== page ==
07 Aug Want a great defense against turnover? Give credit where credit is due
by Jamie Teasdale
The All-Simplus-Shout Out Slack channel is alive and active, filled with well thought out and enthusiastic posts. Seeing recognition of great work from colleagues and leadership is not only fun to read; it’s inspiring. These shout outs are just one example of the supportive and positive culture at Simplus. We give credit where credit is due.
Studies show that 80 percent of companies practice some form of public recognition among employees—with positive results. “Showing employees recognition motivates them to keep doing amazing work, which, in turn, means happier customers,” says Vivian Maza. “Employees who feel recognized for their work are also more likely to stay with a company, resulting in less turnover, a critical factor for your bottom line.”
Starting at the top, our leadership is no stranger to recognizing people who have contributed to a project’s success or a sales win as well as a great idea or company contribution. This kind of behavior is in our formal and informal communication, including company meetings, quarterly newsletters, and various Slack channels. More importantly, it sets an example for our whole organization. Peers recognize peers, project managers highlight team successes, and mentors and managers call out individual achievements.
Using a public forum to call attention to a job well done often has a lasting personal and organizational impact. If done well, it can transform your company culture to one of positivity and support. Here’s how:
Recognition can increase workplace motivation
It can be demotivating to work hard at something only to have those efforts taken for granted. Even worse, having someone claim that work as their own. This can happen when personal insecurities get in the way of the greater good. A study published by O.C. Tanner Learning Group found that 79 percent of people who quit their jobs listed “lack of appreciation” as their reason for leaving. But leaders can set an example by ensuring the right people get credit for the work they do and the contributions they make to an effort.
One Simplus colleague shared a time when she completed something and how great it felt to get the credit for the work. “When I finished creating that button, the person the case was assigned to it told me to take credit for it. I would have been happy to just have it done—I am glad to be working with people that aren’t just looking out for themselves.” This kind of support builds trust and confidence in each other as teammates.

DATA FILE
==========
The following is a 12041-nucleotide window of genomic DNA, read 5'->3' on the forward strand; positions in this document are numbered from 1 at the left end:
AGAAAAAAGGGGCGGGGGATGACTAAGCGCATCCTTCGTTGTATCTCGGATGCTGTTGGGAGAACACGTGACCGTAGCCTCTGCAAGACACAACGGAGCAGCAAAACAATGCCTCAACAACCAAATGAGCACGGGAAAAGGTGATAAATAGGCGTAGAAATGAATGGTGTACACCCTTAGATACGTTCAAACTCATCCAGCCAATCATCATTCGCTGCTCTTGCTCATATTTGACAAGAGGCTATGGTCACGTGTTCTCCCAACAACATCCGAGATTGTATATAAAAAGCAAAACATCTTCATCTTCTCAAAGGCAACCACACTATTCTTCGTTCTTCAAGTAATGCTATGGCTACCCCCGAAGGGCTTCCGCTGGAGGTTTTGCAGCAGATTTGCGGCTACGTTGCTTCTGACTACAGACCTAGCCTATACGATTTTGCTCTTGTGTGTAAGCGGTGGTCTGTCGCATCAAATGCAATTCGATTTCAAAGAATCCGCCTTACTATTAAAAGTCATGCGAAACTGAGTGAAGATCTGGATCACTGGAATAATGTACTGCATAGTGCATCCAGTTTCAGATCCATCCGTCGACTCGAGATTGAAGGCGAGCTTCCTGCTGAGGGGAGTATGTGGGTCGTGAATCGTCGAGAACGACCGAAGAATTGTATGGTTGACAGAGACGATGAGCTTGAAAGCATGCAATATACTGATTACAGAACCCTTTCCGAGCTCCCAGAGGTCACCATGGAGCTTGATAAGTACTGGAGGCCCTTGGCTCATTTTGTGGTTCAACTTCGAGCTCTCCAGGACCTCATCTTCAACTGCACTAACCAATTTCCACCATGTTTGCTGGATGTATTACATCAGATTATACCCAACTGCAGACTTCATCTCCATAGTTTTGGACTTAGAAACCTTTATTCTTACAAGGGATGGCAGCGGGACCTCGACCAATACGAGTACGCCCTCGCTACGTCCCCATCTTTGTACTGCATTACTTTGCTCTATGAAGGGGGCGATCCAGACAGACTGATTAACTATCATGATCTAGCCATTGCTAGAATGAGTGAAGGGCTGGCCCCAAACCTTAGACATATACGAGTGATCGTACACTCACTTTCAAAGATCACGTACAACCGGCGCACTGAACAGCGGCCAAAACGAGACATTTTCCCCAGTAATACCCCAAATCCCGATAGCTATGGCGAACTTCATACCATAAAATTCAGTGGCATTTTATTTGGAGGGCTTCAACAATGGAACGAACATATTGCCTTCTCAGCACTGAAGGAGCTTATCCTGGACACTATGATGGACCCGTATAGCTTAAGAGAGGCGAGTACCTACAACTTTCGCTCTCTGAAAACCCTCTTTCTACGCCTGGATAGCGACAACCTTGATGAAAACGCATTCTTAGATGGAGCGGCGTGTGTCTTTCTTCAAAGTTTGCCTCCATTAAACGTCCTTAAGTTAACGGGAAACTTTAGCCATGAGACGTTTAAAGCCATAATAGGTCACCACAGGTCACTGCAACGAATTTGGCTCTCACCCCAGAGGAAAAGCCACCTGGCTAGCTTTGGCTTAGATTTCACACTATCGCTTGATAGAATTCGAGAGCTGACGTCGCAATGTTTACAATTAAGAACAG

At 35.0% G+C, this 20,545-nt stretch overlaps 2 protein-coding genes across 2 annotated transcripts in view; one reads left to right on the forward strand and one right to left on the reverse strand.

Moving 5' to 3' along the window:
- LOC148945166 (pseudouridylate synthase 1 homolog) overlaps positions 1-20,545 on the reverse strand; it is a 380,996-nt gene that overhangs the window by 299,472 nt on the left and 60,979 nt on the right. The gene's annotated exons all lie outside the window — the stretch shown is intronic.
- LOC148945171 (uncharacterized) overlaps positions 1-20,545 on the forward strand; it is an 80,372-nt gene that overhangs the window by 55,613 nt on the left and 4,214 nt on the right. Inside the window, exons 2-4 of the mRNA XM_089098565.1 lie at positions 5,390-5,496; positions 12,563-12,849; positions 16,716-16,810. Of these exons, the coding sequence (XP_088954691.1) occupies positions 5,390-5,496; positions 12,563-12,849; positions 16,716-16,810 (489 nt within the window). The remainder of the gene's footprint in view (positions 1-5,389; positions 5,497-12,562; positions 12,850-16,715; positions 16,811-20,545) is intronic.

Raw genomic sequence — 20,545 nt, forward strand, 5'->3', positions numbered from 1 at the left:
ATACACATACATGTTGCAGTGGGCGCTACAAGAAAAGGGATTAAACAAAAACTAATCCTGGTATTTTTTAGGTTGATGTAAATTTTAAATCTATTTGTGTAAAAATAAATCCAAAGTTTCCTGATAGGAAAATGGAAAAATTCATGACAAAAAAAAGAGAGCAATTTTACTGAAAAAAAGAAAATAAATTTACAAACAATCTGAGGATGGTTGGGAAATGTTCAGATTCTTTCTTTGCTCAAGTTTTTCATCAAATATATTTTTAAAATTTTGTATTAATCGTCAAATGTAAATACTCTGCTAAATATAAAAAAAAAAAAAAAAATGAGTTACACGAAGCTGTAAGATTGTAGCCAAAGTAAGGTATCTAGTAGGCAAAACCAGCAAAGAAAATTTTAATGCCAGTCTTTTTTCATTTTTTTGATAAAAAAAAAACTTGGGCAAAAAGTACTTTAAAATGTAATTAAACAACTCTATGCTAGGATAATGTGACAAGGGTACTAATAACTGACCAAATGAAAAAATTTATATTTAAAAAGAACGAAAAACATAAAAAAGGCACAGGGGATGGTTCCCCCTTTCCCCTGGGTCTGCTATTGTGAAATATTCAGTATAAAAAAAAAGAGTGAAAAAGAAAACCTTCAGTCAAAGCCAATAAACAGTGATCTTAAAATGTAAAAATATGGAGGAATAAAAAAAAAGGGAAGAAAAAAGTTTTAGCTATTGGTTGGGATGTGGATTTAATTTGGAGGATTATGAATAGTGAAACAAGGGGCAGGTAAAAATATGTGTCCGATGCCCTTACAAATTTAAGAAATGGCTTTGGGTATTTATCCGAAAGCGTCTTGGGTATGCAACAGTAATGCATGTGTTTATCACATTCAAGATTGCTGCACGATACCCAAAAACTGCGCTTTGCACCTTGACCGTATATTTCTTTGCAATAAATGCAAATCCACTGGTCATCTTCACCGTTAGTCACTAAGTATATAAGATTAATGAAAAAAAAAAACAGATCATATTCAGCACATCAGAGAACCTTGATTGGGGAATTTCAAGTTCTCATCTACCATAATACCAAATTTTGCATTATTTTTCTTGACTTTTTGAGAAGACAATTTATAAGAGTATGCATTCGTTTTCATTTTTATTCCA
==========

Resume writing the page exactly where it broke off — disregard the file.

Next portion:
Recognition can be subtle
Not everyone is comfortable with public displays of acknowledgment. In addition to recognition programs, subtle mentions in company newsletters can foster a credit sharing vibe as well.
At Simplus, we have a quarterly newsletter that runs down various company activities, business successes, and workforce achievements. Seeing your name mentioned for achieving a certification or contributing some thought leadership is another great way to call out those who are actively giving to the company.
“When you show your employees that you see and appreciate their efforts — and take the time to demonstrate how much of a measurable impact they’re having on your business and your corner of the world — those employees feel good about what they do and they take those feelings home with them,” explained William Craig. “Let’s put it this way: Good vibes in the office translate into a happier and more peaceful home life.”
Recognition doesn’t cost anything but can mean everything
Promotions and job titles are ways in which a person can feel recognized. There aren’t always opportunities to move up or into a role with a new title. Often organizations try to operate lean and flat to reduce overhead and over-engineering corporate structures.
Even though there is typically a cost associated with promotions, this kind of movement in an organization is important and usually tied to HR and performance reviews as well as real roles to be filled.
But giving recognition and acknowledgment for achievement or a job well done doesn’t cost anything. It does take time to ensure that this is happening, but if it is part of the corporate culture, it can become a habit and contagious among the workforce. There are all kinds of leaders in an organization; Formal by title and position and informal as part of the whole. Each can elevate staff through positive acknowledgment.
“Great leaders understand that genuine praise is a powerful motivator,” wrote Jas Singh in 2015, and it still holds true today. “In fact in ten years as a recruiter working with many successful entrepreneurs, I can even say with confidence that people are usually more motivated to succeed by credit or recognition than even money itself.”
The key component is for employees to practice seeing the value in collective contributions to a team’s success. “It is amazing how much can be accomplished with teamwork if no one is concerned who gets the credit,” said Craig Impelman. “An unselfish team starts with a leader who gives away the credit when things go well and accepts the blame when they don’t.”
A recent study found that 82 percent of employees believe praise has more value than giving gifts. Using tools and platforms that regularly incorporate public acknowledgment—even subtle gestures of appreciation—make a lasting impact. By readily giving credit where it is deserved, leaders can effectively leverage company culture, motivate and retain staff, and elevate overall work performance.
Jamie is a Director of Simplus’ Learning and Development Programs. Before working on L&D, Jamie was an integral member of Simplus’ CLM practice and helped it grow immensely with Simplus’ CLM partners Conga and DocuSign. With over 15 years of experience, Jamie is a proven expert in project management, training, Salesforce and CLM, and technology consulting.